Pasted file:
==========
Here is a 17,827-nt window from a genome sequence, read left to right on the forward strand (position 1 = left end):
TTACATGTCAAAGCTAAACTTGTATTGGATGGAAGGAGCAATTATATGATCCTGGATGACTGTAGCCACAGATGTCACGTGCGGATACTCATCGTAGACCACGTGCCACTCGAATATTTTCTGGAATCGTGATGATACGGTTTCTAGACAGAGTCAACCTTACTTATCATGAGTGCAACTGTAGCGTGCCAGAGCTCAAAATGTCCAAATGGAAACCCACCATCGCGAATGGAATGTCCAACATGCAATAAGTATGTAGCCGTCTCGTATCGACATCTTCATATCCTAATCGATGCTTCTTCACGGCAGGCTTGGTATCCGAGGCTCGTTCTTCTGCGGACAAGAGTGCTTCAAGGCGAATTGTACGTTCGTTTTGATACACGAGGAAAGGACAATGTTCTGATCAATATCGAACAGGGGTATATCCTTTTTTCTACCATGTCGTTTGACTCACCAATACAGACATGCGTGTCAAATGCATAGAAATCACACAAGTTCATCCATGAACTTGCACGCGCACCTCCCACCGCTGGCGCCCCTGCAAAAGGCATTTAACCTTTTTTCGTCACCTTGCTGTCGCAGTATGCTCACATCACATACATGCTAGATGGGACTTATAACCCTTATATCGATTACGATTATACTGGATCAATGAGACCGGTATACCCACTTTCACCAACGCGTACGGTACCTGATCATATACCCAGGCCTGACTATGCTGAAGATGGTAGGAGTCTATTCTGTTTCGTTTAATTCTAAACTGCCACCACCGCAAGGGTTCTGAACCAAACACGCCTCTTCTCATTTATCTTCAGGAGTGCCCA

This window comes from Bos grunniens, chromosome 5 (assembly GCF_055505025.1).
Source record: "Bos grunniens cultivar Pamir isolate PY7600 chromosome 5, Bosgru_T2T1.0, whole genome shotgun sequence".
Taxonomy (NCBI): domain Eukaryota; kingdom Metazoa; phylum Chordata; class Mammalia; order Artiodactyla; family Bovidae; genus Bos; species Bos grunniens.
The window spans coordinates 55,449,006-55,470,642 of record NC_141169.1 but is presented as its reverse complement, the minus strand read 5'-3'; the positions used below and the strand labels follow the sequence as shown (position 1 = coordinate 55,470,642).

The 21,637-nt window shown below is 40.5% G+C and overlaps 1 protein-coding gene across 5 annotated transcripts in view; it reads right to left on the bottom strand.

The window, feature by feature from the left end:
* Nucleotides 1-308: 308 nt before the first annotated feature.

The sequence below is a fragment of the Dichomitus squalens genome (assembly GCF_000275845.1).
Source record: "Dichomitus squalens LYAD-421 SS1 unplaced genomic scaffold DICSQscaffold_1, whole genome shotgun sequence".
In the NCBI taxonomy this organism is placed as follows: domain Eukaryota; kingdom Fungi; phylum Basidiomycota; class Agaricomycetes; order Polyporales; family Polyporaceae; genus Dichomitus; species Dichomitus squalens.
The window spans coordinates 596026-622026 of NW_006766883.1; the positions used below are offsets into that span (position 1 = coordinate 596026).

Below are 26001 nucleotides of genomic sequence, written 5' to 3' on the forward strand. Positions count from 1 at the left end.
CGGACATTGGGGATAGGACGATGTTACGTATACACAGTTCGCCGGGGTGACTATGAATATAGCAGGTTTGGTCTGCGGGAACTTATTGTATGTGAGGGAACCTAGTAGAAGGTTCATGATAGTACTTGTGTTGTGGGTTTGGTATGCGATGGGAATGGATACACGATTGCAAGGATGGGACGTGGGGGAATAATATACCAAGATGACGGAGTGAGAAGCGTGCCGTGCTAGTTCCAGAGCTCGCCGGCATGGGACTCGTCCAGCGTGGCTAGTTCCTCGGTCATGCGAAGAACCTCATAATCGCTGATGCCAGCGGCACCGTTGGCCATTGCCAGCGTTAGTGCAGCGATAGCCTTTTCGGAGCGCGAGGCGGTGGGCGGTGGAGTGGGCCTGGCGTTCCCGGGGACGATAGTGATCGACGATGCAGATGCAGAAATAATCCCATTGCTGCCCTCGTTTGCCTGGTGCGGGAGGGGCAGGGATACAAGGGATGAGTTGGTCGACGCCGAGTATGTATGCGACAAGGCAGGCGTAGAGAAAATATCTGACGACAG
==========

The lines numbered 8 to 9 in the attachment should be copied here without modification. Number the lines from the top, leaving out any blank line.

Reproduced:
The window, feature by feature from the left end:
* Nucleotides 1-308: 308 nt before the first annotated feature.